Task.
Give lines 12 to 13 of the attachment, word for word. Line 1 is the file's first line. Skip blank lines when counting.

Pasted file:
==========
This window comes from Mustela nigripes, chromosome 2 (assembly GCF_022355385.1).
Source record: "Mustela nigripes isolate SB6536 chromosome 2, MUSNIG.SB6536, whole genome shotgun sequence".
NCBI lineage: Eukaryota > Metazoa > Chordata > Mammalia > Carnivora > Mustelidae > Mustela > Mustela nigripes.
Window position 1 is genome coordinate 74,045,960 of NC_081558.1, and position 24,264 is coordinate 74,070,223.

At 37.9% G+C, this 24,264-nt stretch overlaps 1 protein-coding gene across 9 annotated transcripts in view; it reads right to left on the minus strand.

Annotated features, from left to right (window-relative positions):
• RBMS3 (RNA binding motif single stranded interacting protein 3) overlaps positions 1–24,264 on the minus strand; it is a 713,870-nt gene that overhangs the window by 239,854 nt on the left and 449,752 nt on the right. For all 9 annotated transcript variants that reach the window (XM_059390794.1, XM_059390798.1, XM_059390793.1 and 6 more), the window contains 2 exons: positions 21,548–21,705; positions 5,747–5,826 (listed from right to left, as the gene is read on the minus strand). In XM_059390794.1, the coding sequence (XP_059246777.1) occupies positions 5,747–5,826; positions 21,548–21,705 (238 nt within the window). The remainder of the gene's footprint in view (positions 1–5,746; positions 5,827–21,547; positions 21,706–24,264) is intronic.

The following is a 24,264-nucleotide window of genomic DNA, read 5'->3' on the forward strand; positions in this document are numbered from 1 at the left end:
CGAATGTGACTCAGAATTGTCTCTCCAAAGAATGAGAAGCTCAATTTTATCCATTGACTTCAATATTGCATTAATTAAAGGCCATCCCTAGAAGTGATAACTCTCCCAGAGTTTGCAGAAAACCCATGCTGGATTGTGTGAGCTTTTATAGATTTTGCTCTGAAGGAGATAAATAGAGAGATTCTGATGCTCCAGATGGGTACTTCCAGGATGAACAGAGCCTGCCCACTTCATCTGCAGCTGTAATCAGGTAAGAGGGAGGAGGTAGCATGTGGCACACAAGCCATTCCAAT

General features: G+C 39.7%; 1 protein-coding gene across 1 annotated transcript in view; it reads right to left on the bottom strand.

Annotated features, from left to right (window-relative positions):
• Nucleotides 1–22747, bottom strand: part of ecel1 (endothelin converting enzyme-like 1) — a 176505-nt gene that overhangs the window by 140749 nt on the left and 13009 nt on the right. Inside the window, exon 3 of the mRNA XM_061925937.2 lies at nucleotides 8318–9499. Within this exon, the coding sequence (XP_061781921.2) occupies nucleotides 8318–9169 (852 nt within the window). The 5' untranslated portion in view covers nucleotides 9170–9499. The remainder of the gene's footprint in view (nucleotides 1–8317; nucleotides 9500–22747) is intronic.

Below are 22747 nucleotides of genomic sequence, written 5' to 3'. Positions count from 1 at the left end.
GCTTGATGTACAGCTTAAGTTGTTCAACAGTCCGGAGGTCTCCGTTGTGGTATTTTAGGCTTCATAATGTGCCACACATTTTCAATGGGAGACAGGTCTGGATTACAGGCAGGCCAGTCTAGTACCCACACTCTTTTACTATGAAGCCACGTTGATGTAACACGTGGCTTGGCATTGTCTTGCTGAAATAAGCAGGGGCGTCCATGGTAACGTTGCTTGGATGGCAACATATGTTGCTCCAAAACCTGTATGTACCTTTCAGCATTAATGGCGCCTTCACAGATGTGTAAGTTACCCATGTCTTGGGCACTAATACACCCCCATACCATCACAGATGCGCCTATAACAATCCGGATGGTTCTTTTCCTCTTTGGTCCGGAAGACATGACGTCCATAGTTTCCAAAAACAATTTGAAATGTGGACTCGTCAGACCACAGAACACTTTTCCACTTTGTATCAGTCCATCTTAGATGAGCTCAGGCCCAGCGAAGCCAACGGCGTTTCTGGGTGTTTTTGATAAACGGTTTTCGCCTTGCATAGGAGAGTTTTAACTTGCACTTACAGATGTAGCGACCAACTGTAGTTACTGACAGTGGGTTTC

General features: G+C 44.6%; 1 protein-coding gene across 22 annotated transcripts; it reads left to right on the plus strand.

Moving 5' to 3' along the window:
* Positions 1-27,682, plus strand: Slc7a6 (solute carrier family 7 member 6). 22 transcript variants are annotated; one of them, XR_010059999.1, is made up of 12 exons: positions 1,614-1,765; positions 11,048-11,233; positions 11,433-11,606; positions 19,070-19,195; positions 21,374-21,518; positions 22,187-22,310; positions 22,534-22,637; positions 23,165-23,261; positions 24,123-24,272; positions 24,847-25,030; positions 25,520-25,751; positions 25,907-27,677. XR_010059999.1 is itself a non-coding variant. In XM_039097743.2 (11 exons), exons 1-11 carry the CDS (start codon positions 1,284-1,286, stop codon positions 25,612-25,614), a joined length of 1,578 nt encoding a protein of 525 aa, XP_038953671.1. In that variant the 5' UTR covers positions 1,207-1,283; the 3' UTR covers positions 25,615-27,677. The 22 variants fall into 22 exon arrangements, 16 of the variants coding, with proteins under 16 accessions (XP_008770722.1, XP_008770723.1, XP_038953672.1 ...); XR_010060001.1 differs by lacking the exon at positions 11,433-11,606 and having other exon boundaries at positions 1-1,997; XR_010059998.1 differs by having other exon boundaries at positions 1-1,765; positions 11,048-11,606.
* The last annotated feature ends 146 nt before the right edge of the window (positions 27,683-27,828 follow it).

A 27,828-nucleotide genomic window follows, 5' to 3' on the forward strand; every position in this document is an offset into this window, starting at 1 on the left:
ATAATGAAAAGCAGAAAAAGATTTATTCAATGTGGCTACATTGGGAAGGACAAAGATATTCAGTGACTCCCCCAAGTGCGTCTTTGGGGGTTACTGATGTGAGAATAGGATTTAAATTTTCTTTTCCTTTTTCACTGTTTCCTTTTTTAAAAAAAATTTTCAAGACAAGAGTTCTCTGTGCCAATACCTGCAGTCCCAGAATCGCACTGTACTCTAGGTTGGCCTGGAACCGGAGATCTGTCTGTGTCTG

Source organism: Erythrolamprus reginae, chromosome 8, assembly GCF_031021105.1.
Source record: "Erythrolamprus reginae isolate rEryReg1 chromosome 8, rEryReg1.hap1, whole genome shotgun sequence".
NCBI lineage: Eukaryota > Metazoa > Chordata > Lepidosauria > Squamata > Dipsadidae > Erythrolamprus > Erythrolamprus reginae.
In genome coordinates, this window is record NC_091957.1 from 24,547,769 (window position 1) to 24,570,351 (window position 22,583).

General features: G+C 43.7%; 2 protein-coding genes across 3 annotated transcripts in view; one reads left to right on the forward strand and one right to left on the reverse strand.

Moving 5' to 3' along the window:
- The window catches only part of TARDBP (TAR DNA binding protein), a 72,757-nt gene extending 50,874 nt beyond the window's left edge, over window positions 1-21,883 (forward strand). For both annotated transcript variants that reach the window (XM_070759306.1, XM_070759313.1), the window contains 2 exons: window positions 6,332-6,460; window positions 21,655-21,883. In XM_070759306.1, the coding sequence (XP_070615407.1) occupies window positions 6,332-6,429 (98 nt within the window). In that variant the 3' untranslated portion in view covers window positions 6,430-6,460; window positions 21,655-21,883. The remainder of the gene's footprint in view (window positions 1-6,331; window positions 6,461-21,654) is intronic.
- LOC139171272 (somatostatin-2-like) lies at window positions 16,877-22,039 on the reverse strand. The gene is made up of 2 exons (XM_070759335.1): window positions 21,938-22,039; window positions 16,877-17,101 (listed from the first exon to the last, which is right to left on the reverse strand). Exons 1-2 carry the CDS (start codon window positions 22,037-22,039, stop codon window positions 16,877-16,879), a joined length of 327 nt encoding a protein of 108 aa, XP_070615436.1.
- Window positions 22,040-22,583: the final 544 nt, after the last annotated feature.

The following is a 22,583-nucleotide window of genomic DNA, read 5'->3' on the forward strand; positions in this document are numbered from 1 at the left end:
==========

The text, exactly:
• Nucleotides 1–22747, bottom strand: part of ecel1 (endothelin converting enzyme-like 1) — a 176505-nt gene that overhangs the window by 140749 nt on the left and 13009 nt on the right. Inside the window, exon 3 of the mRNA XM_061925937.2 lies at nucleotides 8318–9499. Within this exon, the coding sequence (XP_061781921.2) occupies nucleotides 8318–9169 (852 nt within the window). The 5' untranslated portion in view covers nucleotides 9170–9499. The remainder of the gene's footprint in view (nucleotides 1–8317; nucleotides 9500–22747) is intronic.

Below are 22747 nucleotides of genomic sequence, written 5' to 3'. Positions count from 1 at the left end.